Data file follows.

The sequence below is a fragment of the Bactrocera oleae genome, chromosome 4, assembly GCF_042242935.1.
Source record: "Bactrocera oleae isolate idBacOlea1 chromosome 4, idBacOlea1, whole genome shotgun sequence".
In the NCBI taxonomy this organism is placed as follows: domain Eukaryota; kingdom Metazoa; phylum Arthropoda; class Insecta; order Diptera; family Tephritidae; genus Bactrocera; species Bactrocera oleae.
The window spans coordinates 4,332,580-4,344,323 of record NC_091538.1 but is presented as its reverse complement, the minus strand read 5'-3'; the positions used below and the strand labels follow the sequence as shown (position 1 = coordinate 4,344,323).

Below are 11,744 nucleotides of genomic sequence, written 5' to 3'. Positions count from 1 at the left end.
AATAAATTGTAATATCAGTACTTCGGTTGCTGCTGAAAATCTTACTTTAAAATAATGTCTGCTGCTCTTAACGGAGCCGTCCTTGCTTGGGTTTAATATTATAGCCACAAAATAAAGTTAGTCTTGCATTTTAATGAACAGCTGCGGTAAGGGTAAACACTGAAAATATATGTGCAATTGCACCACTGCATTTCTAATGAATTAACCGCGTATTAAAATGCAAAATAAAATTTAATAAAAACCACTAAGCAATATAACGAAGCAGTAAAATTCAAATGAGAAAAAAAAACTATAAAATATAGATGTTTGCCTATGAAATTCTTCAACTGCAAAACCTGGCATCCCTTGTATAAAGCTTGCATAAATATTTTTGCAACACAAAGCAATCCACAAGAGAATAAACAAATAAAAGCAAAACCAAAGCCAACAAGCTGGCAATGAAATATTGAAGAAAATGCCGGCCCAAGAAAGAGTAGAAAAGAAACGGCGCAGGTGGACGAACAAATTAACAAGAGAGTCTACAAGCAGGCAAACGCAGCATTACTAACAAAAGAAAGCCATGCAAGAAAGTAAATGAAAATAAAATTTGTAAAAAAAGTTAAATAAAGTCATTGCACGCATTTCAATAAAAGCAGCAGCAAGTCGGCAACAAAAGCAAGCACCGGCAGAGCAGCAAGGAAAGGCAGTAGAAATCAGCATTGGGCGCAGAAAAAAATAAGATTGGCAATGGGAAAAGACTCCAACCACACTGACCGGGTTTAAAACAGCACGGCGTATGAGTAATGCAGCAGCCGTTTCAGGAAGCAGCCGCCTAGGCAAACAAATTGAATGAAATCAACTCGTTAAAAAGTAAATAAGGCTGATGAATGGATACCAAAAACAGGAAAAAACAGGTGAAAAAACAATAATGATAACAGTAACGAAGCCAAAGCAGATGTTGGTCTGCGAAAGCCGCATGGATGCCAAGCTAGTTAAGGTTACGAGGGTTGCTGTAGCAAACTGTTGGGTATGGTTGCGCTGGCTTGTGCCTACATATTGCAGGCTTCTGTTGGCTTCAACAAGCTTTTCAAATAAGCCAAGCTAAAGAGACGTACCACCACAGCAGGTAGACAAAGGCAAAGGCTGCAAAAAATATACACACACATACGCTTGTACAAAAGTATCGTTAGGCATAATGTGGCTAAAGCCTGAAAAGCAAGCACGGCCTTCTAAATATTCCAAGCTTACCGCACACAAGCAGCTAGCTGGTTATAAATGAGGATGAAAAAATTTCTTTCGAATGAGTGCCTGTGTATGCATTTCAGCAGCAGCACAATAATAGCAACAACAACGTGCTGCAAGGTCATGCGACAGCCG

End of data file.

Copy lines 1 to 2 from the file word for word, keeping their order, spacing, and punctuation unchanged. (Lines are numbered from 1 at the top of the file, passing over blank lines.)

The sequence below is a fragment of the Bactrocera oleae genome, chromosome 4, assembly GCF_042242935.1.
Source record: "Bactrocera oleae isolate idBacOlea1 chromosome 4, idBacOlea1, whole genome shotgun sequence".